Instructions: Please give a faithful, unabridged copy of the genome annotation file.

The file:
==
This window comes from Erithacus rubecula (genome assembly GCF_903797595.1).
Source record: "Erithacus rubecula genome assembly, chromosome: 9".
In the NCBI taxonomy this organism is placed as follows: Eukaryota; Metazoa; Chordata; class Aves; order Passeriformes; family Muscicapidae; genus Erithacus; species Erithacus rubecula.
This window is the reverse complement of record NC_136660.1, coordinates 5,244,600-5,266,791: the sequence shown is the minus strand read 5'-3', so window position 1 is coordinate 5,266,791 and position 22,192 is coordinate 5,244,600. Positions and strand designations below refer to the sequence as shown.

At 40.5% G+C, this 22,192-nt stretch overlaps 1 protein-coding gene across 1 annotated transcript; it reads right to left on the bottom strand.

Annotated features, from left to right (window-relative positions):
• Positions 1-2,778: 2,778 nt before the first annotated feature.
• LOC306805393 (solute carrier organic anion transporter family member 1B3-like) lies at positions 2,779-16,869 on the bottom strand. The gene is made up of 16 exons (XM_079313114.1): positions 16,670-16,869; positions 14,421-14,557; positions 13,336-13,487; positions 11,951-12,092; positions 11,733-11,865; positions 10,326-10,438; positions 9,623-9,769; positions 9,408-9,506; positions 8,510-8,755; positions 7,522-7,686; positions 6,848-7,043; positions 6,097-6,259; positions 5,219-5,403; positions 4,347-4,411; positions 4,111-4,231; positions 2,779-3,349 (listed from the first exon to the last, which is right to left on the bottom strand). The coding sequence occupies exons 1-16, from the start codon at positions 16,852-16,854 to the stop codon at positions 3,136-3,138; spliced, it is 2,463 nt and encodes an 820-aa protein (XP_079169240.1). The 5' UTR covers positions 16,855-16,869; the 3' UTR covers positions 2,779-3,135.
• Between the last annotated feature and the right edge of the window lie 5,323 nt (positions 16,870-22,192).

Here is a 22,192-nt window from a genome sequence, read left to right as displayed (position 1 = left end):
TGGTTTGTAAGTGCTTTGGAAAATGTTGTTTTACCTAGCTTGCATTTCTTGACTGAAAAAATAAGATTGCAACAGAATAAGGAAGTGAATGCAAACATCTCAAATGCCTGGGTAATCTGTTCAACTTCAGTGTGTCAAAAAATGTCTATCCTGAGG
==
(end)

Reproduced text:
This window comes from Erithacus rubecula (genome assembly GCF_903797595.1).
Source record: "Erithacus rubecula genome assembly, chromosome: 9".
In the NCBI taxonomy this organism is placed as follows: Eukaryota; Metazoa; Chordata; class Aves; order Passeriformes; family Muscicapidae; genus Erithacus; species Erithacus rubecula.
This window is the reverse complement of record NC_136660.1, coordinates 5,244,600-5,266,791: the sequence shown is the minus strand read 5'-3', so window position 1 is coordinate 5,266,791 and position 22,192 is coordinate 5,244,600. Positions and strand designations below refer to the sequence as shown.

At 40.5% G+C, this 22,192-nt stretch overlaps 1 protein-coding gene across 1 annotated transcript; it reads right to left on the bottom strand.

Annotated features, from left to right (window-relative positions):
• Positions 1-2,778: 2,778 nt before the first annotated feature.
• LOC306805393 (solute carrier organic anion transporter family member 1B3-like) lies at positions 2,779-16,869 on the bottom strand. The gene is made up of 16 exons (XM_079313114.1): positions 16,670-16,869; positions 14,421-14,557; positions 13,336-13,487; positions 11,951-12,092; positions 11,733-11,865; positions 10,326-10,438; positions 9,623-9,769; positions 9,408-9,506; positions 8,510-8,755; positions 7,522-7,686; positions 6,848-7,043; positions 6,097-6,259; positions 5,219-5,403; positions 4,347-4,411; positions 4,111-4,231; positions 2,779-3,349 (listed from the first exon to the last, which is right to left on the bottom strand). The coding sequence occupies exons 1-16, from the start codon at positions 16,852-16,854 to the stop codon at positions 3,136-3,138; spliced, it is 2,463 nt and encodes an 820-aa protein (XP_079169240.1). The 5' UTR covers positions 16,855-16,869; the 3' UTR covers positions 2,779-3,135.
• Between the last annotated feature and the right edge of the window lie 5,323 nt (positions 16,870-22,192).

Here is a 22,192-nt window from a genome sequence, read left to right as displayed (position 1 = left end):
TGGTTTGTAAGTGCTTTGGAAAATGTTGTTTTACCTAGCTTGCATTTCTTGACTGAAAAAATAAGATTGCAACAGAATAAGGAAGTGAATGCAAACATCTCAAATGCCTGGGTAATCTGTTCAACTTCAGTGTGTCAAAAAATGTCTATCCTGAGG